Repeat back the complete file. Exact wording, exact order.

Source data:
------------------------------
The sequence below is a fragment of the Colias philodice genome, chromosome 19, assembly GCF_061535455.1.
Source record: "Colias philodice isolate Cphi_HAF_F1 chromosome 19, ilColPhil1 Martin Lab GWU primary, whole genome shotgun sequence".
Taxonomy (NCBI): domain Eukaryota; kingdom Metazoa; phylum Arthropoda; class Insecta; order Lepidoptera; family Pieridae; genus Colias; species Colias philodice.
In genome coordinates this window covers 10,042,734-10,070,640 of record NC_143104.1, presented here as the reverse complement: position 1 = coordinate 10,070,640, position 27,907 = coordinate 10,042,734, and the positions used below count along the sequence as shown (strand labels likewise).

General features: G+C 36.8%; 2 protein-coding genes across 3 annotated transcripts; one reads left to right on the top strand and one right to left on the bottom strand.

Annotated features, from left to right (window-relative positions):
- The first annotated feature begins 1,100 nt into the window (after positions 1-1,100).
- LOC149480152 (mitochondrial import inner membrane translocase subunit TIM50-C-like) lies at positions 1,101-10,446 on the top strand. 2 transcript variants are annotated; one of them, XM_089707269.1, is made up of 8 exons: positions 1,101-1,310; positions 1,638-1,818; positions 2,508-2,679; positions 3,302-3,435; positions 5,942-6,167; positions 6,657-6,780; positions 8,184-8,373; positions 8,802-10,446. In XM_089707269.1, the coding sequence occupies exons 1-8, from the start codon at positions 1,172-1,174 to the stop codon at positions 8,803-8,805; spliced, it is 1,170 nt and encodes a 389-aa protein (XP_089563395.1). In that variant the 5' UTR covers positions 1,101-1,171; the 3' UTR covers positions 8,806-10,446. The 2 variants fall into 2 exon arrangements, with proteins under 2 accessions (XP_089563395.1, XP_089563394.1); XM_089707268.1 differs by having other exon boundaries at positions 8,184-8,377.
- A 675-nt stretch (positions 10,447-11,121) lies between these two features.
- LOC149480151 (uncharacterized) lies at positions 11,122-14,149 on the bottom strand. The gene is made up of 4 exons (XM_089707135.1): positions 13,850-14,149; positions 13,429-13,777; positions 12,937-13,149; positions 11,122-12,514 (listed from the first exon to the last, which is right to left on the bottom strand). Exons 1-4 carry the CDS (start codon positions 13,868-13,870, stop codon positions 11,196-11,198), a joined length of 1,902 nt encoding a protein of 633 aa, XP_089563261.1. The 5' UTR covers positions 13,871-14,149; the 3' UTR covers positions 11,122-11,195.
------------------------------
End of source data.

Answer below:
The sequence below is a fragment of the Colias philodice genome, chromosome 19, assembly GCF_061535455.1.
Source record: "Colias philodice isolate Cphi_HAF_F1 chromosome 19, ilColPhil1 Martin Lab GWU primary, whole genome shotgun sequence".
Taxonomy (NCBI): domain Eukaryota; kingdom Metazoa; phylum Arthropoda; class Insecta; order Lepidoptera; family Pieridae; genus Colias; species Colias philodice.
In genome coordinates this window covers 10,042,734-10,070,640 of record NC_143104.1, presented here as the reverse complement: position 1 = coordinate 10,070,640, position 27,907 = coordinate 10,042,734, and the positions used below count along the sequence as shown (strand labels likewise).

General features: G+C 36.8%; 2 protein-coding genes across 3 annotated transcripts; one reads left to right on the top strand and one right to left on the bottom strand.

Annotated features, from left to right (window-relative positions):
- The first annotated feature begins 1,100 nt into the window (after positions 1-1,100).
- LOC149480152 (mitochondrial import inner membrane translocase subunit TIM50-C-like) lies at positions 1,101-10,446 on the top strand. 2 transcript variants are annotated; one of them, XM_089707269.1, is made up of 8 exons: positions 1,101-1,310; positions 1,638-1,818; positions 2,508-2,679; positions 3,302-3,435; positions 5,942-6,167; positions 6,657-6,780; positions 8,184-8,373; positions 8,802-10,446. In XM_089707269.1, the coding sequence occupies exons 1-8, from the start codon at positions 1,172-1,174 to the stop codon at positions 8,803-8,805; spliced, it is 1,170 nt and encodes a 389-aa protein (XP_089563395.1). In that variant the 5' UTR covers positions 1,101-1,171; the 3' UTR covers positions 8,806-10,446. The 2 variants fall into 2 exon arrangements, with proteins under 2 accessions (XP_089563395.1, XP_089563394.1); XM_089707268.1 differs by having other exon boundaries at positions 8,184-8,377.
- A 675-nt stretch (positions 10,447-11,121) lies between these two features.
- LOC149480151 (uncharacterized) lies at positions 11,122-14,149 on the bottom strand. The gene is made up of 4 exons (XM_089707135.1): positions 13,850-14,149; positions 13,429-13,777; positions 12,937-13,149; positions 11,122-12,514 (listed from the first exon to the last, which is right to left on the bottom strand). Exons 1-4 carry the CDS (start codon positions 13,868-13,870, stop codon positions 11,196-11,198), a joined length of 1,902 nt encoding a protein of 633 aa, XP_089563261.1. The 5' UTR covers positions 13,871-14,149; the 3' UTR covers positions 11,122-11,195.